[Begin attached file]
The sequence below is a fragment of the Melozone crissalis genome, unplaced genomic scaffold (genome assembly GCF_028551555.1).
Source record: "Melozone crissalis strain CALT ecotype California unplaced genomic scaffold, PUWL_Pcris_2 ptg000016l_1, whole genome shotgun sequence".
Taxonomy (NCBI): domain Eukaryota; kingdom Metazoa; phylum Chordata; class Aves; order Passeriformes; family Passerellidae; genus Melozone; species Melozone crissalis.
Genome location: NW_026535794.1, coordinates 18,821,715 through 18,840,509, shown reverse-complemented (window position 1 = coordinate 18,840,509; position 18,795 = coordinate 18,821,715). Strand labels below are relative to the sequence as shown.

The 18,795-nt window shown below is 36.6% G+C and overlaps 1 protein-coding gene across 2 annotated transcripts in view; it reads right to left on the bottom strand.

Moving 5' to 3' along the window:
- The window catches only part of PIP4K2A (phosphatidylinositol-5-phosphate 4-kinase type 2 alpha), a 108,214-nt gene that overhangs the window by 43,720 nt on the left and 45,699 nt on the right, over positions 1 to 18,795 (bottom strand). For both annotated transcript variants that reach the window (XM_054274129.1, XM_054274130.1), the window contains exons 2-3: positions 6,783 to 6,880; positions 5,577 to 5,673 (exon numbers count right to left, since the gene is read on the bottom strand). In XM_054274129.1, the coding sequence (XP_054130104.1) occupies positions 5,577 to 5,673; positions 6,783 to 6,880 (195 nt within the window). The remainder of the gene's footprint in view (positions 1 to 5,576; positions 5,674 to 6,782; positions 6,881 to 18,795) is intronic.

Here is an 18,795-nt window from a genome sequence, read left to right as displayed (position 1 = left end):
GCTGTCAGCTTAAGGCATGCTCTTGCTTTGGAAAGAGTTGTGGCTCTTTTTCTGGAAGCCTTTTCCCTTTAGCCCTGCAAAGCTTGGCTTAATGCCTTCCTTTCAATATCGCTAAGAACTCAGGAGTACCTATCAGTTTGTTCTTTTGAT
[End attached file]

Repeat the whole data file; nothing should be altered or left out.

The sequence below is a fragment of the Melozone crissalis genome, unplaced genomic scaffold (genome assembly GCF_028551555.1).
Source record: "Melozone crissalis strain CALT ecotype California unplaced genomic scaffold, PUWL_Pcris_2 ptg000016l_1, whole genome shotgun sequence".
Taxonomy (NCBI): domain Eukaryota; kingdom Metazoa; phylum Chordata; class Aves; order Passeriformes; family Passerellidae; genus Melozone; species Melozone crissalis.
Genome location: NW_026535794.1, coordinates 18,821,715 through 18,840,509, shown reverse-complemented (window position 1 = coordinate 18,840,509; position 18,795 = coordinate 18,821,715). Strand labels below are relative to the sequence as shown.

The 18,795-nt window shown below is 36.6% G+C and overlaps 1 protein-coding gene across 2 annotated transcripts in view; it reads right to left on the bottom strand.

Moving 5' to 3' along the window:
- The window catches only part of PIP4K2A (phosphatidylinositol-5-phosphate 4-kinase type 2 alpha), a 108,214-nt gene that overhangs the window by 43,720 nt on the left and 45,699 nt on the right, over positions 1 to 18,795 (bottom strand). For both annotated transcript variants that reach the window (XM_054274129.1, XM_054274130.1), the window contains exons 2-3: positions 6,783 to 6,880; positions 5,577 to 5,673 (exon numbers count right to left, since the gene is read on the bottom strand). In XM_054274129.1, the coding sequence (XP_054130104.1) occupies positions 5,577 to 5,673; positions 6,783 to 6,880 (195 nt within the window). The remainder of the gene's footprint in view (positions 1 to 5,576; positions 5,674 to 6,782; positions 6,881 to 18,795) is intronic.

Here is an 18,795-nt window from a genome sequence, read left to right as displayed (position 1 = left end):
GCTGTCAGCTTAAGGCATGCTCTTGCTTTGGAAAGAGTTGTGGCTCTTTTTCTGGAAGCCTTTTCCCTTTAGCCCTGCAAAGCTTGGCTTAATGCCTTCCTTTCAATATCGCTAAGAACTCAGGAGTACCTATCAGTTTGTTCTTTTGAT